Homeownership remains one of the largest, if not the largest financial decision that one may make. Unfortunately, given the temperamental nature of the housing market, the evolving perspectives on homeownership, and the substantial impact that homeownership has on financial health, not every buyer lives without regrets.
Trulia did a fun survey about said regrets. Key fact:
In addition, 1/5 say a previous home purchase is holding them back.
Major regrets about any big decision are not uncommon, homeownership is no exception. Regardless of age, income, education, or real estate decision, regrets can come from a number of places.
Housing regrets are frequently due to a lack of through research or fact finding: 51% of participants overall express regrets about the process they used to select a home, and just under a fifth (15%) wished they had more information before they signed that mortgage document. Unlike dessert, more information is the better decision. Collect information on local property taxes, crime rates, quality of life, and nearby schools and infrastructure.
Homeowners may sit still for a decade, so knowing the neighborhood before they sign on the dotted line is critical.
Not thinking about the future seems to be another issue. Many homebuyers were unhappy about the amount of home they purchased (29% of younger folks wanted more) or felt they should have remodeled more. How much square footage is best remains a complicated question, but home buyers must also consider how a family can grow in that home.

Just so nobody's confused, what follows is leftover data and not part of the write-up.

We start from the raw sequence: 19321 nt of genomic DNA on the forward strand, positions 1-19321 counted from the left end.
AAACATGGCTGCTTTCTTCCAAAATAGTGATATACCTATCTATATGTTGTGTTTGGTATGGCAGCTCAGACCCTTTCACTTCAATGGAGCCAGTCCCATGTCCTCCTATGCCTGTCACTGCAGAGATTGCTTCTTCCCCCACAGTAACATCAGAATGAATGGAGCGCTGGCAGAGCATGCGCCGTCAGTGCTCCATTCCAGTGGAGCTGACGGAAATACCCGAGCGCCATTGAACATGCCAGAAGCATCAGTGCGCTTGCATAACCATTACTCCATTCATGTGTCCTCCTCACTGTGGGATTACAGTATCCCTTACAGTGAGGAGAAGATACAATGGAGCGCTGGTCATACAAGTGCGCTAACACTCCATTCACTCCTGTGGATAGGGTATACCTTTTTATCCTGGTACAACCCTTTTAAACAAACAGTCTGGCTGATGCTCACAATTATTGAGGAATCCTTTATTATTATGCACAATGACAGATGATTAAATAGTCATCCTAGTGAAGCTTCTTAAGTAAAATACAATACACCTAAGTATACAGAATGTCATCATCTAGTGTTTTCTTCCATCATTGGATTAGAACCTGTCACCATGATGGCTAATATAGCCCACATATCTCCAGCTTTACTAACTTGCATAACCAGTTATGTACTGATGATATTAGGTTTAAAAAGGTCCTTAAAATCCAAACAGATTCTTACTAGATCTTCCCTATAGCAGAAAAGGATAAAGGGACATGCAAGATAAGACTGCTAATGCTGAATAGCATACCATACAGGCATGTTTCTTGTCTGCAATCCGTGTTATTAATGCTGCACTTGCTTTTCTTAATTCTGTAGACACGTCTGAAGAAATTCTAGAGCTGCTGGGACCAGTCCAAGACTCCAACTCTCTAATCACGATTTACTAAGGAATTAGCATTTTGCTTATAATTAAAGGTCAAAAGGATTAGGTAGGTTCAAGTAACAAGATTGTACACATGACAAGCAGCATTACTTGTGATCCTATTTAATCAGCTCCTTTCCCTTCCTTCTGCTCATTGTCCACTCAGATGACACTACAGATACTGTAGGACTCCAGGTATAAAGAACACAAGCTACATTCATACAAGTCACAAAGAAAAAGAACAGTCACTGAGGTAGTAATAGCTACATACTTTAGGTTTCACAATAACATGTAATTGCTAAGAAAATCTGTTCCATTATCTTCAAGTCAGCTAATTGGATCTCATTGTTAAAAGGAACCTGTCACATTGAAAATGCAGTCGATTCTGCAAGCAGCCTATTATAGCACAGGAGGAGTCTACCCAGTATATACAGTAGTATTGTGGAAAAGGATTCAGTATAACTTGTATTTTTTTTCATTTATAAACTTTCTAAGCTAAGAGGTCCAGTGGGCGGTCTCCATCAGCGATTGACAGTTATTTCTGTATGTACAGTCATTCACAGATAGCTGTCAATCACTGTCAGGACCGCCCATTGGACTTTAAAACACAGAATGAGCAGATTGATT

Speaking of family, failing to consider the needs of children in regards to school or neighborhood remains a problem.
Financial security a major factor
Finally, not thinking about overall financial health tends to be a regret as well, especially among younger buyers, 17% wish they had been more financially secure.
Home buyers should consider personal debt management, particularly if they carry student loans as well. In general, some debt is better than others (here’s a quick primer). Using smart personal finance strategies to prioritize debt payoff is a good move for homeowners.
Homeownership has a big impact on financial health – leverage and plan accordingly.
Given how uncertain retirement looks for many Americans focusing on financial health should be as important as a lot of health decisions.
There is a lot of good information from Trulia, but it seems, especially with younger buyers, the focus should be on the future and making sure a home purchase doesn’t just meet today’s needs. The right house, the right fit, the right location, and the right price should line up.
Most importantly? Agents help home buyers fact find before they sign.